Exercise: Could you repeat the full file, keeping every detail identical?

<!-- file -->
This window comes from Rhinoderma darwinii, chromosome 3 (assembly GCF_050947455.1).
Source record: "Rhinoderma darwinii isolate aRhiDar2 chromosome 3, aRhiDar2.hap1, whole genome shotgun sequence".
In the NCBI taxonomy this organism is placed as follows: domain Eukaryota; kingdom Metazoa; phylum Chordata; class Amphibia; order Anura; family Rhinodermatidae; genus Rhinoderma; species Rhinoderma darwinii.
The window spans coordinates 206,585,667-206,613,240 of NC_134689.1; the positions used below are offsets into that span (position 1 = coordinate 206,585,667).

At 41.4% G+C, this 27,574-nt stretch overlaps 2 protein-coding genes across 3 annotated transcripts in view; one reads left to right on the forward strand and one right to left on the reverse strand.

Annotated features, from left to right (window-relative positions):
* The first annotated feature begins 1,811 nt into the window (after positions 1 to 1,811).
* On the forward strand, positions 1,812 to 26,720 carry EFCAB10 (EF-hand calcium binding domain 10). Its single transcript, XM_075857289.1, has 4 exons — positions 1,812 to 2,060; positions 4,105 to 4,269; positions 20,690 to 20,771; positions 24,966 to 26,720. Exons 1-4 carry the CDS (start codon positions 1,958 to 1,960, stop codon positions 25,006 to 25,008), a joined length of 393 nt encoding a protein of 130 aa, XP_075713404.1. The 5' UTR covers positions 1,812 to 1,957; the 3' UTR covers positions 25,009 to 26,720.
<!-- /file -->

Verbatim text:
This window comes from Rhinoderma darwinii, chromosome 3 (assembly GCF_050947455.1).
Source record: "Rhinoderma darwinii isolate aRhiDar2 chromosome 3, aRhiDar2.hap1, whole genome shotgun sequence".
In the NCBI taxonomy this organism is placed as follows: domain Eukaryota; kingdom Metazoa; phylum Chordata; class Amphibia; order Anura; family Rhinodermatidae; genus Rhinoderma; species Rhinoderma darwinii.
The window spans coordinates 206,585,667-206,613,240 of NC_134689.1; the positions used below are offsets into that span (position 1 = coordinate 206,585,667).

At 41.4% G+C, this 27,574-nt stretch overlaps 2 protein-coding genes across 3 annotated transcripts in view; one reads left to right on the forward strand and one right to left on the reverse strand.

Annotated features, from left to right (window-relative positions):
* The first annotated feature begins 1,811 nt into the window (after positions 1 to 1,811).
* On the forward strand, positions 1,812 to 26,720 carry EFCAB10 (EF-hand calcium binding domain 10). Its single transcript, XM_075857289.1, has 4 exons — positions 1,812 to 2,060; positions 4,105 to 4,269; positions 20,690 to 20,771; positions 24,966 to 26,720. Exons 1-4 carry the CDS (start codon positions 1,958 to 1,960, stop codon positions 25,006 to 25,008), a joined length of 393 nt encoding a protein of 130 aa, XP_075713404.1. The 5' UTR covers positions 1,812 to 1,957; the 3' UTR covers positions 25,009 to 26,720.